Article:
Five years after hitting the ASX with a $610 million market cap, small business lender Prospa is delisting with a $74m takeover bid

- February 27, 2024 2 MIN READ
Prospa co-founders Greg Moshal and Beau Bertoli
Small business lender will disappear from the ASX within months following a $74 million takeover bid from the Melbourne-based Salter Brothers Tech Fund.

While the offer of $0.45 cents a share is a 22% premium on Prospa’s (ASX:PGL) closing price of $0.37 cents on Monday, it’s a far cry from when the business listed at $3.78 in June 2019.

At the time the IPO was a windfall for backers including AirTree, Square Peg, UK VC Entree Capital, and AustralianSuper, the fintech is now worth about 10% of the $719 million it was worth on its opening day of trade, having raised an extra $110 million from investors for the float.

Existing shareholders will have the options of cashing out at $0.45 cents or rolling over their shares for new scrip in PGL HoldCo Ltd.

The offer represents a 36% premium to Prospa’s six-month VWAP (volume-weighted average price) of $0.33 per share.

The takeover deal has been backed unanimously by an independent board committee (IBC) led by Prospa chair Gail Pemberton, but remains subject to shareholder approval.

“Subject to no Superior Proposal emerging and the Independent Expert concluding, and continuing to conclude, that the transaction is in the best interests of Prospa Shareholders, the IBC recommends that they vote in favour of the Scheme,” she said.

“FFor those shareholders seeking liquidity, the IBC notes that the Cash Consideration payable under the Scheme delivers certainty of value to Prospa Shareholders in what has been an otherwise illiquid market for Prospa Shares.”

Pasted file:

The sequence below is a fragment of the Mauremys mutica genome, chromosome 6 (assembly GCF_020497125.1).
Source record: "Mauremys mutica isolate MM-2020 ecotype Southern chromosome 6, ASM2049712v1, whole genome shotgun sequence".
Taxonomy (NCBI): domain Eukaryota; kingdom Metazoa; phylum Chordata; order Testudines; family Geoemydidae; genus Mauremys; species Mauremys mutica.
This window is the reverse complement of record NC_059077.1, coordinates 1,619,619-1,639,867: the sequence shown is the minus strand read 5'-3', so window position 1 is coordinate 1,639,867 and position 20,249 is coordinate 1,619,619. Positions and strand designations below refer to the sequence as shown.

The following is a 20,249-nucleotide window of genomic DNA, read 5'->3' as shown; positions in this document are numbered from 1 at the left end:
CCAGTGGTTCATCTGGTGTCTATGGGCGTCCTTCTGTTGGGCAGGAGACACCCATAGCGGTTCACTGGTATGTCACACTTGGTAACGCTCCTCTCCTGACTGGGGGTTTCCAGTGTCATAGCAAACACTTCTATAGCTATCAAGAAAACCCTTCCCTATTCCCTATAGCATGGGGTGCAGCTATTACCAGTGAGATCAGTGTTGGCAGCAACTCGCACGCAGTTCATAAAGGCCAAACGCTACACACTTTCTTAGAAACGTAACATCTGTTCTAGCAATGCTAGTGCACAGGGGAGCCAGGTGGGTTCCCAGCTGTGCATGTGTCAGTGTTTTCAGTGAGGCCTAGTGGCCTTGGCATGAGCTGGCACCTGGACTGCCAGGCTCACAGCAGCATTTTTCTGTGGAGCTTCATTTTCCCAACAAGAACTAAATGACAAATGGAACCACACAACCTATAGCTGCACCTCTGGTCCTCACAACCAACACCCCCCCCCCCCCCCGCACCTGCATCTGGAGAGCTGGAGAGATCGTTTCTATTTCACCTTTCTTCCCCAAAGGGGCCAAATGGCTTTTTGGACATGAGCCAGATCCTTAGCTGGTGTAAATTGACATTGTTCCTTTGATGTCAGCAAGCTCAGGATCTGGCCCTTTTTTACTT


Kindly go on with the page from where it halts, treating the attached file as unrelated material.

Prospa will become the founding investment of the Salter Brothers Tech fund, which aims to back fintech, proptech, enterprise software, telecommunications and medical, health and sports tech, with a target gross internal rate of return of 15% on a five year term.

As part of the takeover, Prospa has struck a deal with its lender iPartners to on-lend up to $12 million to the Salter Brothers consortium in order to fund part of the cash consideration, although that arrangement is also subject to approval by a special resolution of Prospa shareholders.

The announcement came as Prospa released its half-yearly results, with total loan originations falling 27.4% on 12 months ago to $308.3 million. The company said the drop reflected the deliberate tightening of credit settings.

Closing gross loans have reduced to $807.4 million in December 2023, down 5.6% on a year ago. Statutory profit before tax for the half increased to $9 million, compared to a $6.3 million loss in H1 FY23.

Net bad debts remained elevated at $53.7 million (H2 FY23: $54.0 million) and increased to 12.9% (annualised) of average gross loans.

EBITDA, excluding the non-cash expected credit loss provision release of $17.5 million, was a $3.8 million loss compared to a $29.8 million profit in H1 FY23.